Why not Sundays – but at what price?

By Gérard Cornilleau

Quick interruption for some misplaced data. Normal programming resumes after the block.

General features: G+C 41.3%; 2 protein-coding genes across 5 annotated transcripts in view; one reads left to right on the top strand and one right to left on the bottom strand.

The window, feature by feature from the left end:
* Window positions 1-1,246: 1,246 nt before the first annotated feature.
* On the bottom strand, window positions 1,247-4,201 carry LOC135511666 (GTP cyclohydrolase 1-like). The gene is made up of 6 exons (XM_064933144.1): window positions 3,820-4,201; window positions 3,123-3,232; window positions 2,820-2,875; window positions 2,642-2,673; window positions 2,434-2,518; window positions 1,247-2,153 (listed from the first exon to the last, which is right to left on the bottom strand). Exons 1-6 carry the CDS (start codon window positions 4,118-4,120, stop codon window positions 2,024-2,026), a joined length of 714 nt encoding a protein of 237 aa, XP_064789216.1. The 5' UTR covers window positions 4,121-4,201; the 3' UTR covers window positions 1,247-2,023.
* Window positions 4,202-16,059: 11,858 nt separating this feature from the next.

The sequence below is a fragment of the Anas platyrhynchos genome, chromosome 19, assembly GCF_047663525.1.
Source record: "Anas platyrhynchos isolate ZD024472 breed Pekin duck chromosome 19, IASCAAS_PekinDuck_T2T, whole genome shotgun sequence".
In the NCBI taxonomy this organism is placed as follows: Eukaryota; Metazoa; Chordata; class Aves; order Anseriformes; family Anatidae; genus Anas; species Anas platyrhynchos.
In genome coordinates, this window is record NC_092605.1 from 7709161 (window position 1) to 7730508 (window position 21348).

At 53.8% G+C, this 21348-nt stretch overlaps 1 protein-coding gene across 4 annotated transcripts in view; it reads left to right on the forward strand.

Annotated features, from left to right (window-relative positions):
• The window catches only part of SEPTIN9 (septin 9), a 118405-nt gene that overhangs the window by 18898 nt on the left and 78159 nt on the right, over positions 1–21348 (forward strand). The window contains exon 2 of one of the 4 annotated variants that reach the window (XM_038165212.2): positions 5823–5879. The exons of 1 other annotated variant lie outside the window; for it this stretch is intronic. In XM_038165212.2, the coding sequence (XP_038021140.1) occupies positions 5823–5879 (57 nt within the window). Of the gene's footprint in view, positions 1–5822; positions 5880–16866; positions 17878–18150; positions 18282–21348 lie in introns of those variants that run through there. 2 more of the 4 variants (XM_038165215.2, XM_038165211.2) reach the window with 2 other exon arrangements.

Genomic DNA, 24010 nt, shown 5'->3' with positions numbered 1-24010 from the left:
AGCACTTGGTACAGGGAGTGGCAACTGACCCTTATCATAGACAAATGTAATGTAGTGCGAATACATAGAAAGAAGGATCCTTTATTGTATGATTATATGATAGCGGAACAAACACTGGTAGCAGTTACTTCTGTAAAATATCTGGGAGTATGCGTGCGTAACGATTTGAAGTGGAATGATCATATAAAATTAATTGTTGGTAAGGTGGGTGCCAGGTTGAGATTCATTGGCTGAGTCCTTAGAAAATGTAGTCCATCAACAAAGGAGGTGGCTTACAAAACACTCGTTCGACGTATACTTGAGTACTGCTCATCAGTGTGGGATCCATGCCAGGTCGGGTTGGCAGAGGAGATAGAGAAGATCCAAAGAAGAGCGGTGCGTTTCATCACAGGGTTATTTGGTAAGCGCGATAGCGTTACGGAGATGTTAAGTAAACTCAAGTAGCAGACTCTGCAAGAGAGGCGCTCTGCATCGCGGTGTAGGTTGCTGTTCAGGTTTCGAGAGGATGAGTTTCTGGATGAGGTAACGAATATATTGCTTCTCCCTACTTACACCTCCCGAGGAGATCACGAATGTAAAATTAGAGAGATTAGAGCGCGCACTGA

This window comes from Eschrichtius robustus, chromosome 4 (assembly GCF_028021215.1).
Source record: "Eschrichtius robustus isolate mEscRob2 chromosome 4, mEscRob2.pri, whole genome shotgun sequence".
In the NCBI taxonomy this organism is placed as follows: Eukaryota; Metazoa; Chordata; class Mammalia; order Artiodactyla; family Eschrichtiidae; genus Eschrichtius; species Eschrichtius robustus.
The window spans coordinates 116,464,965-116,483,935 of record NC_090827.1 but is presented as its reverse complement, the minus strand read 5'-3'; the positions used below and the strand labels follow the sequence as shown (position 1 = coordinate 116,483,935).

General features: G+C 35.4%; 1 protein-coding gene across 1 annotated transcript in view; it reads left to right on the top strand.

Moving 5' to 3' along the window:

With respect to opening DIY stores on Sundays, one aspect of the issue has never been raised. It nevertheless concerns the majority of customers who shop on weekdays during the day. If stores keep their doors open late or outside traditional work days, the labour costs will rise and the structural costs will fall. The rise in cost is due to the wage compensation to be paid to employees who agree to work outside normal hours. It is now clear that such compensation is necessary. The current discussions between the trade unions and the high street chains will undoubtedly lead to an increase in compensation, with wages likely to be doubled for those working Sundays. Evening work, after 9 pm, will also be compensated. Otherwise, the number of “volunteers” is likely to fall drastically. Nor does anyone really want to argue about whether such compensation is “fair”[1]. The reduced structural costs (due in particular to lengthening the duration of capital utilization) should be accompanied by a redistribution of business between neighbourhood shops and the large retailers: as it is unreasonable to expect a higher volume of sales[2], the extension of hours should strengthen the trend towards business concentration, with fewer stores open longer. Continue reading “Why not Sundays – but at what price?”

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